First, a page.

Wednesday, February 20, 2013

One Last Night Outdoors

We drove until early evening when we turned a corner and saw Geordie, Pat and Guy setting up camp and lighting a huge fire. Ever since Zaya had confided in me her attraction for Geordie, I felt it my duty to put opportunity in the way of circumstance. Nick on the other hand wanted to press on and find a camp in the next village somewhere up the road. Pat was equivocal, he’d stop or go on, whatever the majority decided. Zaya, for obvious reasons, was ready to stay and hang out. Geordie played it cool. As a crotchety, diehard romantic I played my “I’m old enough to be your dad and I’m going to make the final decision card” and overruled Nick.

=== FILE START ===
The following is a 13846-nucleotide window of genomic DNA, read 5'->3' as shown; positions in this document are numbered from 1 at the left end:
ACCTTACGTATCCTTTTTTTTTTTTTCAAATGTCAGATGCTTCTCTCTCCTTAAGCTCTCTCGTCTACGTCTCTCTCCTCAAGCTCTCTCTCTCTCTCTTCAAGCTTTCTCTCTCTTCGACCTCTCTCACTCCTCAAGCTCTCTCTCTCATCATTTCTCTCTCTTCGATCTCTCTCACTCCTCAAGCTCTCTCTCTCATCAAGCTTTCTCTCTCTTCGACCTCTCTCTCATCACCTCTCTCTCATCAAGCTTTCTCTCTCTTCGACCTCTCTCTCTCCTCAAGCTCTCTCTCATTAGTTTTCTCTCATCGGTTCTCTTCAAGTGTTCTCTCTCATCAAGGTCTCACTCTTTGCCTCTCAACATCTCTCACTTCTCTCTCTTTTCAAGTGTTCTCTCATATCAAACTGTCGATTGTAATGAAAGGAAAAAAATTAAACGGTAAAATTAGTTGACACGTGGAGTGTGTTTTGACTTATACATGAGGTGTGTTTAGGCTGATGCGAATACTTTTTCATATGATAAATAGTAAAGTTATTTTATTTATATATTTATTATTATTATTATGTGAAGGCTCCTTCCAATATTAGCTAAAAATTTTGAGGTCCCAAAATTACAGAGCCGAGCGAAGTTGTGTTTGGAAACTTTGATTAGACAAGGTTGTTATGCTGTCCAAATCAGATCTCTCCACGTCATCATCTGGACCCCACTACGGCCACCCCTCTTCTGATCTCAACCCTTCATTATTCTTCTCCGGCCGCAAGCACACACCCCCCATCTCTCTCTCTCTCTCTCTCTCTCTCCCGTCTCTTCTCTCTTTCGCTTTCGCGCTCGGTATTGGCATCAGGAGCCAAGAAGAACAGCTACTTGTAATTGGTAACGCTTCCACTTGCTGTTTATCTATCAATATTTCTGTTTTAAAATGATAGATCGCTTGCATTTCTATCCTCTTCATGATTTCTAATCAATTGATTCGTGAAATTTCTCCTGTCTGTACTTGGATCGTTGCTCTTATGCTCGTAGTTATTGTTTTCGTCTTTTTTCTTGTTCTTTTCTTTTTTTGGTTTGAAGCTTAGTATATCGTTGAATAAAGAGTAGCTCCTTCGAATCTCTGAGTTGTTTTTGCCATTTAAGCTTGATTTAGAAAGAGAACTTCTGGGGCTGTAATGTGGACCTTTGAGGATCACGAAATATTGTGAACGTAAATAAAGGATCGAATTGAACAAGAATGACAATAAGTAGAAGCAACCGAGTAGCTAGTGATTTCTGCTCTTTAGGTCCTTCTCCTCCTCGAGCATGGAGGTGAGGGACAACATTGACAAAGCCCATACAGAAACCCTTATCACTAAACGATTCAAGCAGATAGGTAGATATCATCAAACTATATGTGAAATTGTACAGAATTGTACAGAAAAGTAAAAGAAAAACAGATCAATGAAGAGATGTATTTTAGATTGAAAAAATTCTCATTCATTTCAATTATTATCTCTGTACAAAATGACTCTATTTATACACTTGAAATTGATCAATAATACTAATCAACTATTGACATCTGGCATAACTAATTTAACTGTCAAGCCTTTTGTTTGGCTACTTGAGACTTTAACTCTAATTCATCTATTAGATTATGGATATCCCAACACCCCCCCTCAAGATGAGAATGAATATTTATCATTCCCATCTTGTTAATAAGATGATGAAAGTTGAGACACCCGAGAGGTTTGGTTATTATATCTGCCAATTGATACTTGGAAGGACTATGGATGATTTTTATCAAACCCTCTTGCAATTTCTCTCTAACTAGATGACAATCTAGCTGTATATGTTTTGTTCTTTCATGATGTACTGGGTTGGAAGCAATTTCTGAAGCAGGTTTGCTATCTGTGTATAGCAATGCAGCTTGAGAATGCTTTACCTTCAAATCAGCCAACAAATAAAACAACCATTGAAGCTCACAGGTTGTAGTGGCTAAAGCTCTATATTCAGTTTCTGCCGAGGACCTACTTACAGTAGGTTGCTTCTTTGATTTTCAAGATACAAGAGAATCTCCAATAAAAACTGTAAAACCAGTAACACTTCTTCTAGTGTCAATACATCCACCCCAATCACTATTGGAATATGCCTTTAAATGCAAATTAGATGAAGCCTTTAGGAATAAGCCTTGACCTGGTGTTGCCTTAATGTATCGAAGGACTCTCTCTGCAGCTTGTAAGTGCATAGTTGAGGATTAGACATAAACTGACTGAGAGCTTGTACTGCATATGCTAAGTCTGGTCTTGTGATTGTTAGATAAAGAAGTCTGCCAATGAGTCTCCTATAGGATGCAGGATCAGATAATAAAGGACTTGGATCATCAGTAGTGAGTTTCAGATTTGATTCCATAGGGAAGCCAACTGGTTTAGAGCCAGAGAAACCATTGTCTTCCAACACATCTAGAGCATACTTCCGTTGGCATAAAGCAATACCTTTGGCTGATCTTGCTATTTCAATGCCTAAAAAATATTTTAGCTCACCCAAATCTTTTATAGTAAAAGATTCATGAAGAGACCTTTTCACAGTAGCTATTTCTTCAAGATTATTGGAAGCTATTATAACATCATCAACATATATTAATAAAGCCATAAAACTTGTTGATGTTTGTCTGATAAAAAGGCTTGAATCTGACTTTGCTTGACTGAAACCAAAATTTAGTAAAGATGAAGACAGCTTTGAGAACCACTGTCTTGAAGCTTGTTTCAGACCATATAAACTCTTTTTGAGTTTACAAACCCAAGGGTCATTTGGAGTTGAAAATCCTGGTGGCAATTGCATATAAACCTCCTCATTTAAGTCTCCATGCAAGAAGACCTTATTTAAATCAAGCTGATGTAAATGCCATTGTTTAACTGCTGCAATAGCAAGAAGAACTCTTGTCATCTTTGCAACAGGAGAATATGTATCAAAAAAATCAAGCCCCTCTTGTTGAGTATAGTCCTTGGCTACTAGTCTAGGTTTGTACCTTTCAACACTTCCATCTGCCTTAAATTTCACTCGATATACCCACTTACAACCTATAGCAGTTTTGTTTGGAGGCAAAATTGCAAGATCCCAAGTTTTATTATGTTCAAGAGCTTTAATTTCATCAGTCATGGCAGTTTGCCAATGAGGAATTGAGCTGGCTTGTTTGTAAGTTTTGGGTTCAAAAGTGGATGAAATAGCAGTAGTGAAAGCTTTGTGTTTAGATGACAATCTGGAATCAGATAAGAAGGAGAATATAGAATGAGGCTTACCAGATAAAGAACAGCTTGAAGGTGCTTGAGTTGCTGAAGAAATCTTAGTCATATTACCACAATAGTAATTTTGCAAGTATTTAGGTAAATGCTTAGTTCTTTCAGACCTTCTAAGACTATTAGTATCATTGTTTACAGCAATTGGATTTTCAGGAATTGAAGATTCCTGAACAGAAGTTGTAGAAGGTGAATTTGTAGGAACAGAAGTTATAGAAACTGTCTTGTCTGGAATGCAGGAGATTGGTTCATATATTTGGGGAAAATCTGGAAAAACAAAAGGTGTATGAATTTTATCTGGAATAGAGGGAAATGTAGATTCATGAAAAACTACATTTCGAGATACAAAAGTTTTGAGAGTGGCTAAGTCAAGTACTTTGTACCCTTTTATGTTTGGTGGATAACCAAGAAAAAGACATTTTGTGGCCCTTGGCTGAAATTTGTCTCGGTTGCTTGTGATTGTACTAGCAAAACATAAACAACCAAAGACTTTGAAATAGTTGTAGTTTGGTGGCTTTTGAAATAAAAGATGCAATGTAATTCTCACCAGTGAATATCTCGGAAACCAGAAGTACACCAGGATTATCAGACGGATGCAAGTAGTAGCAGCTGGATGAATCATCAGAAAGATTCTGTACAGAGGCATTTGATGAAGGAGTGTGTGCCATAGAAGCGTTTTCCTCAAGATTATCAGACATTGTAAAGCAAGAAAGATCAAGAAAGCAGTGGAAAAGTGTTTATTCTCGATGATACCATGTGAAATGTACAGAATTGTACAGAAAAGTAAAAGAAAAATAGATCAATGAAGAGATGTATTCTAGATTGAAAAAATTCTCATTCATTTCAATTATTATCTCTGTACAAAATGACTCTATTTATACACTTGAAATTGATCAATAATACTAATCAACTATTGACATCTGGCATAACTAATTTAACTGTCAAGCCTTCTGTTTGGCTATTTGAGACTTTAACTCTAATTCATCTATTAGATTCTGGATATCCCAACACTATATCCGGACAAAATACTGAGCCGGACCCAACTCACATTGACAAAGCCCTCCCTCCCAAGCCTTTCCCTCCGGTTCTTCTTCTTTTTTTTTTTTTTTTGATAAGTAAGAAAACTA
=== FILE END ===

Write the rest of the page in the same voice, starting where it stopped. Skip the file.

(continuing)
Seated at the roaring fire an hour later Nick managed to thaw out his blanched and lifeless toes enough to get some blood circulating back in them. By 9:00PM the sun finally disappeared altogether and the temperature dropped off the scale of Pat’s thermometer. That meant it was colder than −25C and heading down. Passing around the vodka kept the stories flowing as we whittled the clock down towards midnight. Suddenly, out of the fog of our woodsmoke the peace was shattered by the throb of a Ural heading directly towards us at a hundred kilometers an hour. It was Ben Cooke roaring down the road, his long black hair and beard stiff with ice. As soon as he spotted us he hit the brake and spun to a stop directly beside the fire to a round of applause. He explained that two of the group's bikes were shot and they were heading to Salekhard with all possible dispatch. Shortly a truck appeared carrying the broken bikes and their riders. As Rob and Jenna opened the door of the cab it blew a jealous fug of warm air in our direction and we exchanged a few updates. Moments later with a wave and a flourish Ben and crew disappeared into the night. Heading to our tents under the stillness of the stars, I remember the only sounds were the faint snap of the dying fire releasing sparks into the darkness and the squeak of snow like styrofoam under my back as I turned over to sleep. 

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